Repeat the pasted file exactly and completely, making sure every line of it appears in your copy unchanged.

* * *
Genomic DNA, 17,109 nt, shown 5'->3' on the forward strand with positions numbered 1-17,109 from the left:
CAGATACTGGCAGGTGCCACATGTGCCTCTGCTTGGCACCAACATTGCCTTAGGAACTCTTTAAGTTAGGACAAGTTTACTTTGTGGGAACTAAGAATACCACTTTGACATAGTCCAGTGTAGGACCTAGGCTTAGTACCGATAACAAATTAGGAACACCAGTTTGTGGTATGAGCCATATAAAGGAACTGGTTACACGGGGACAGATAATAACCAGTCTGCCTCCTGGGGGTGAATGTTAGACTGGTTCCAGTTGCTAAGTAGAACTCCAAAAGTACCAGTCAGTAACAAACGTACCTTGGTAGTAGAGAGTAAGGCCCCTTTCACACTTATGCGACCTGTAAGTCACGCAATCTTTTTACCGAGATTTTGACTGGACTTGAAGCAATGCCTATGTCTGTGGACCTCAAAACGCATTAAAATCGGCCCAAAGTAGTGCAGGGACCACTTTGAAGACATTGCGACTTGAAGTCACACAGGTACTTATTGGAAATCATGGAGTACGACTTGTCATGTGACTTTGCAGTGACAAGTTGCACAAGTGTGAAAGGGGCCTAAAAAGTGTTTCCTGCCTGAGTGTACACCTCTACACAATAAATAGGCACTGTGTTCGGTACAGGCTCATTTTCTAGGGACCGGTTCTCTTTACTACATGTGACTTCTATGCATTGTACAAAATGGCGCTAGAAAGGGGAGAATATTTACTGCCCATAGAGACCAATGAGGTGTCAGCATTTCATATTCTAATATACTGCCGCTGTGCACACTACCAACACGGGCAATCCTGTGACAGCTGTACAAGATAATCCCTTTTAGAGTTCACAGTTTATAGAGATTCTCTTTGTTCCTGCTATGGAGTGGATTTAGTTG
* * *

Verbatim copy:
Genomic DNA, 17,109 nt, shown 5'->3' on the forward strand with positions numbered 1-17,109 from the left:
CAGATACTGGCAGGTGCCACATGTGCCTCTGCTTGGCACCAACATTGCCTTAGGAACTCTTTAAGTTAGGACAAGTTTACTTTGTGGGAACTAAGAATACCACTTTGACATAGTCCAGTGTAGGACCTAGGCTTAGTACCGATAACAAATTAGGAACACCAGTTTGTGGTATGAGCCATATAAAGGAACTGGTTACACGGGGACAGATAATAACCAGTCTGCCTCCTGGGGGTGAATGTTAGACTGGTTCCAGTTGCTAAGTAGAACTCCAAAAGTACCAGTCAGTAACAAACGTACCTTGGTAGTAGAGAGTAAGGCCCCTTTCACACTTATGCGACCTGTAAGTCACGCAATCTTTTTACCGAGATTTTGACTGGACTTGAAGCAATGCCTATGTCTGTGGACCTCAAAACGCATTAAAATCGGCCCAAAGTAGTGCAGGGACCACTTTGAAGACATTGCGACTTGAAGTCACACAGGTACTTATTGGAAATCATGGAGTACGACTTGTCATGTGACTTTGCAGTGACAAGTTGCACAAGTGTGAAAGGGGCCTAAAAAGTGTTTCCTGCCTGAGTGTACACCTCTACACAATAAATAGGCACTGTGTTCGGTACAGGCTCATTTTCTAGGGACCGGTTCTCTTTACTACATGTGACTTCTATGCATTGTACAAAATGGCGCTAGAAAGGGGAGAATATTTACTGCCCATAGAGACCAATGAGGTGTCAGCATTTCATATTCTAATATACTGCCGCTGTGCACACTACCAACACGGGCAATCCTGTGACAGCTGTACAAGATAATCCCTTTTAGAGTTCACAGTTTATAGAGATTCTCTTTGTTCCTGCTATGGAGTGGATTTAGTTG